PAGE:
Mulholland Drive

20-year Anniversary Appraisal

First shown at Cannes: 16 May 2001Mulholland Drive: 20 Years On – film review

It’s been 20 years since Mulholland Drive, David Lynch’s almost manipulatively mind-bending neo-noir, first debuted at Cannes. Amy Britton reflects on the film that entranced her as a teenager.

Don’t worry – by looking at its impact two decades down the line I can assure you I’m not going to try and explain it, or offer answers to the obtuse questions the plot twists raise.

One of the other great directors, Luis Bunuel, once claimed that “mystery is the essential element to every work of art,” and no other director has encapsulated that more than Lynch and his famous unwillingness to discuss his own work.

It opens with a glaring, eye-catching juxtaposition. The first scene is a cheery slice of retro colour; people dancing against the purple backdrop, among them aspiring actress Betty, played by Naomi Watts, smiling with camera-ready polish. It could lifted straight from a classic teeny-bopper musical from another time. But immediately from that, we cut to the darkened road cast out from a long lens camera giving the viewer a passenger feel; Angelo Badalamenti’s haunting score drawing in, and the panic and uncertainty in lost soul Rita’s eyes from the backseat.

The “false sense of security” cutting together with something darker is reminiscent of Lynch’s earlier work, Blue Velvet, where white picket fences and Bobby Vinton’s croon overlap with the grisly find of the severed human ear that leads into a darker underworld. But that’s just the beginning. There are so many other elements where recurring themes and motifs of Lynch’s are used to perhaps the most impressive effect of his entire career.

One of the most discussed scenes is the astonishing and now classic “Club Silencio” scene. Almost in the Shakesperean-style dumb show tradition, the stage is a frequent theme in Lynch’s work. Sometimes it’s in a traditional sense, such as the nightclub performances in Blue Velvet or the moving scene in The Elephant Man, in which the protagonist witnesses live theatre. In others such as Eraserhead, in which “The Lady In The Radiator” turns ovaries into a kind of performance space, it is much more surreal.

Club Silencio in Mulholland Drive blends the two – it at first appears to be a conventional theatre, but clearly not all is as it seems. As we are told: “It is all an illusion,” with the fainting opera singer (Rebekah Del Rio performing Roy Orbison’s Crying, in Spanish), whose vocals continue when she is removed from the stage. Much has been made of what Club Silencio represents. Is it film itself, as an illusion? Good and evil and the curtain pulled back on our true selves? Or is its simply a hauntingly beautiful sensory spectacle?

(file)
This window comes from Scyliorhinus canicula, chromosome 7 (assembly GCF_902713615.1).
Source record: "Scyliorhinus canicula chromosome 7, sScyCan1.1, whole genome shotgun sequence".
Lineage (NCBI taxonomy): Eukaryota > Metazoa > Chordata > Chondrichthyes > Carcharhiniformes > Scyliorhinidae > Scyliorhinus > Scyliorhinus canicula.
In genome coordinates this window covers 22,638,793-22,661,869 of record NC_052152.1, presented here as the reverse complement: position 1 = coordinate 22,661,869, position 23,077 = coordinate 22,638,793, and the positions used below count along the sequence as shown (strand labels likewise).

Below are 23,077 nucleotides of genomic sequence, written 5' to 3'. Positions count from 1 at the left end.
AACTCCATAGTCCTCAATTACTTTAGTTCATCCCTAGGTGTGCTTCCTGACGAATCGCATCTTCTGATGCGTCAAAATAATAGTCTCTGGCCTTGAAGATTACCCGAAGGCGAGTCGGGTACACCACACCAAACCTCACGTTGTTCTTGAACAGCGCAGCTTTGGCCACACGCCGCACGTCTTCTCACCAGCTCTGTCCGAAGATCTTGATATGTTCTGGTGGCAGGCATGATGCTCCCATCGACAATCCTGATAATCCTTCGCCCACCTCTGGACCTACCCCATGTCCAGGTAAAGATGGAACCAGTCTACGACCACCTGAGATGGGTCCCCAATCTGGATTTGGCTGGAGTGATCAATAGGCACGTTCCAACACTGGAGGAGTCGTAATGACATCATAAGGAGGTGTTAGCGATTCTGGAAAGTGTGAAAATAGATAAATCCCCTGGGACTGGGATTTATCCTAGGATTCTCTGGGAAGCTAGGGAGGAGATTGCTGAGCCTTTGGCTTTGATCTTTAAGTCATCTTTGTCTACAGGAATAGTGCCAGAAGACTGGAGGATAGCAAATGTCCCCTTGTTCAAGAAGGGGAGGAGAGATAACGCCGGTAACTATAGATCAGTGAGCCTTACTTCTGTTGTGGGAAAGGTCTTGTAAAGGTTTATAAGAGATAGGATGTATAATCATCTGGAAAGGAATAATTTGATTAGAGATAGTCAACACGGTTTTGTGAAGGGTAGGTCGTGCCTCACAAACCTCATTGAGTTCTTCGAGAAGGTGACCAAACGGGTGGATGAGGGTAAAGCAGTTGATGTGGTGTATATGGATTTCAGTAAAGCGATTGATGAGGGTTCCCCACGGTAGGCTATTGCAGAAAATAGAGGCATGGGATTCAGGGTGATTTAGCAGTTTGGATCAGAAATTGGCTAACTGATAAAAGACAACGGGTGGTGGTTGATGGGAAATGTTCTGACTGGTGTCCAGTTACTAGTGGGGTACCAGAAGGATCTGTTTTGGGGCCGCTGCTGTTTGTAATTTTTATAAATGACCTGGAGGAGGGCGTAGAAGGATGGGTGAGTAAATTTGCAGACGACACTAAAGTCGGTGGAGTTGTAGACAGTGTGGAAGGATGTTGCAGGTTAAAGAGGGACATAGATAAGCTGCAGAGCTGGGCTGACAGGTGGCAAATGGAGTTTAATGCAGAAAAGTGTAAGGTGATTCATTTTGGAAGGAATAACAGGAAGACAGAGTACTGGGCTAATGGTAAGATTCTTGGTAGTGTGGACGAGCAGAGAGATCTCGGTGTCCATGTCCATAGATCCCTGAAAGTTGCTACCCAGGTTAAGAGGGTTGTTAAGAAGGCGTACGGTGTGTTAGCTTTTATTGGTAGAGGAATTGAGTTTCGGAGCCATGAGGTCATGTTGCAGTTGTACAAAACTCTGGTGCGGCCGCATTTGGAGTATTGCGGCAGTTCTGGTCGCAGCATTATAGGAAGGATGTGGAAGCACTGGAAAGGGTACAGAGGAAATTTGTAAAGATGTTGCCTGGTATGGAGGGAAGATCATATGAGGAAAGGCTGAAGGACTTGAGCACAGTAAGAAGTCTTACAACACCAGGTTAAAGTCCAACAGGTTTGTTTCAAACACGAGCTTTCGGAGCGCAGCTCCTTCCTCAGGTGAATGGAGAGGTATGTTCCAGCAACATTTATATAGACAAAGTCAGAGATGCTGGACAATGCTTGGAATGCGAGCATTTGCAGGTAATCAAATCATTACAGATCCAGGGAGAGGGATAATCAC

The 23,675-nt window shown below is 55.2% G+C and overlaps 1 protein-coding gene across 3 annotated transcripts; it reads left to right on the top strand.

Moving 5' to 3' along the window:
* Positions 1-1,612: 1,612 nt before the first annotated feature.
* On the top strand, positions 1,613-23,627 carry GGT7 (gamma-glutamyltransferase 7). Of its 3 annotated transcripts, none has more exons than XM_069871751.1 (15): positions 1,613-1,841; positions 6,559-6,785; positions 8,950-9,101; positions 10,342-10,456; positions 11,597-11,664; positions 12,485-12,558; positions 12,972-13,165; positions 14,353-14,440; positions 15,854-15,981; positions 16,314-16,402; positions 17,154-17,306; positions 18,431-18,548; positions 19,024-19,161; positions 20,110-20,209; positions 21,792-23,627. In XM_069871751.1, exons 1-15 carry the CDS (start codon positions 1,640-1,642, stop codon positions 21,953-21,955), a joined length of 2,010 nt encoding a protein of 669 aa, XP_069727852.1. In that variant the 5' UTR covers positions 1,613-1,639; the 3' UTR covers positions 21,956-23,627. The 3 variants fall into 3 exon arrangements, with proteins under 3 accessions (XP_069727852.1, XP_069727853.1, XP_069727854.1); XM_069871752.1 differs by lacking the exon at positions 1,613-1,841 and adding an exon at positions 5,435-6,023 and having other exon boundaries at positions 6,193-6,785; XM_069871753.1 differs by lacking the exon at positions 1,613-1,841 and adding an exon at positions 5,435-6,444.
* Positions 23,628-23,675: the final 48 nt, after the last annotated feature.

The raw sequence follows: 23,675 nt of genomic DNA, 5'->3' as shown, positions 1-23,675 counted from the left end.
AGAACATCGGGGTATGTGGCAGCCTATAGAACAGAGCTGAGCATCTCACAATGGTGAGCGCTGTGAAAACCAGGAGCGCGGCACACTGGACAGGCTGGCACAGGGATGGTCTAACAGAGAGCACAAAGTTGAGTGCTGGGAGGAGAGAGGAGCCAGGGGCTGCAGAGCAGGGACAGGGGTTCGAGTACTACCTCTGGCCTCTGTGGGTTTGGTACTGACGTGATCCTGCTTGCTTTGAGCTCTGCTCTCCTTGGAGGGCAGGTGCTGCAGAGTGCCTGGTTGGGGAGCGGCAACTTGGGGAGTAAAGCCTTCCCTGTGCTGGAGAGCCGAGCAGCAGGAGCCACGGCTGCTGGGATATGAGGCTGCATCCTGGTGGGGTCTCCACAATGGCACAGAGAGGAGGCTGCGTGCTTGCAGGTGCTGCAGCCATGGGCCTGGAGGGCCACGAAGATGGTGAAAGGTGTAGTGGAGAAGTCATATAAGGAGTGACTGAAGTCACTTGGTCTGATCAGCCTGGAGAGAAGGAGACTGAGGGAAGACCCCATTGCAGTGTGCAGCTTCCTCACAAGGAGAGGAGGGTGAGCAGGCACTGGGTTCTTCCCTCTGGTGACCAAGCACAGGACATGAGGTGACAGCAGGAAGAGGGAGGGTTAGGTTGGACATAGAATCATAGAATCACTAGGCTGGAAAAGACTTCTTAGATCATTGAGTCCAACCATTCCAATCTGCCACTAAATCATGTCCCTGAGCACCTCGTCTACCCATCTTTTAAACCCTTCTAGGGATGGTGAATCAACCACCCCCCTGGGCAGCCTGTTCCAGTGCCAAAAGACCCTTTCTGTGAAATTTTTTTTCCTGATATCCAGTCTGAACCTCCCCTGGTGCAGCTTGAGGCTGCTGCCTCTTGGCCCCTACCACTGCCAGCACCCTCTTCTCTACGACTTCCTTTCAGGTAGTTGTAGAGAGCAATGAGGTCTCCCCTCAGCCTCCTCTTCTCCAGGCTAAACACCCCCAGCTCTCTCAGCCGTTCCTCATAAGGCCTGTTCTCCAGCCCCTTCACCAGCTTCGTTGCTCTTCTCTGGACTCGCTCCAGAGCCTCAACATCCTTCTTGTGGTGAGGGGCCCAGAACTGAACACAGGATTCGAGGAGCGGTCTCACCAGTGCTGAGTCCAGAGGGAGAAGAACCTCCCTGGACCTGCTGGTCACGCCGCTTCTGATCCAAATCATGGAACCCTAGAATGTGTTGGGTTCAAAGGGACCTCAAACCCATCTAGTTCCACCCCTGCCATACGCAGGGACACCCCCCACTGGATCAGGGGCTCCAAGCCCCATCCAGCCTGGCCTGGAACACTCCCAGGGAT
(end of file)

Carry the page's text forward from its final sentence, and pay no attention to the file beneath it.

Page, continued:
The visit to Club Silencio occurs as a post-coital act, which further deepens its impact to me as a viewer. Too often, sex scenes which feature the removal of a man – lesbianism and female masturbation – can actually feel like they have been created for their titillation. And that is so the case in how they BOTH are depicted in Mulholland Drive – yes they are deeply sensual, particularly the early-hours sex scene, but you’re with the protagonists rather than gazing down on them. The scenes have huge emotional weight. Watching for the first time, aged 14 (on a rental from Blockbuster, for anyone wanting a nostalgic period reference!) the impact of this on me at the time cannot be underestimated.

Of course, not everyone will have watched with such a personal slant. But everyone will have watched while vaguely trying to make sense of it all. Who is really who, particularly in the second half with the unexplained new identities? How much is real? Are their certain scenarios where falling in love becomes inevitable? Is it all just dream as a form of trauma?

The neo-noir stylings and the score somehow pull subconsciousness out onto the screen – like that dream you can half-remember but you know left you waking up feeling something, Mulholland Drive can stay with you without really being fully understood. A quick internet search might yield many a speculative “Mulholland Drive explained” article but I’m not sure I really want it to be.

The one certainty is that 20 years on, those watching for the first time are to be envied as they enter a true turn-of-the-century cinematic journey.


All words by Amy Britton. Read more on her archive:




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Notts born and bred contributor to Louder than War since 2011. Loves critical theory and Situationism and specialises in cultural "thought pieces" and features, on music, film and wider pop culture.


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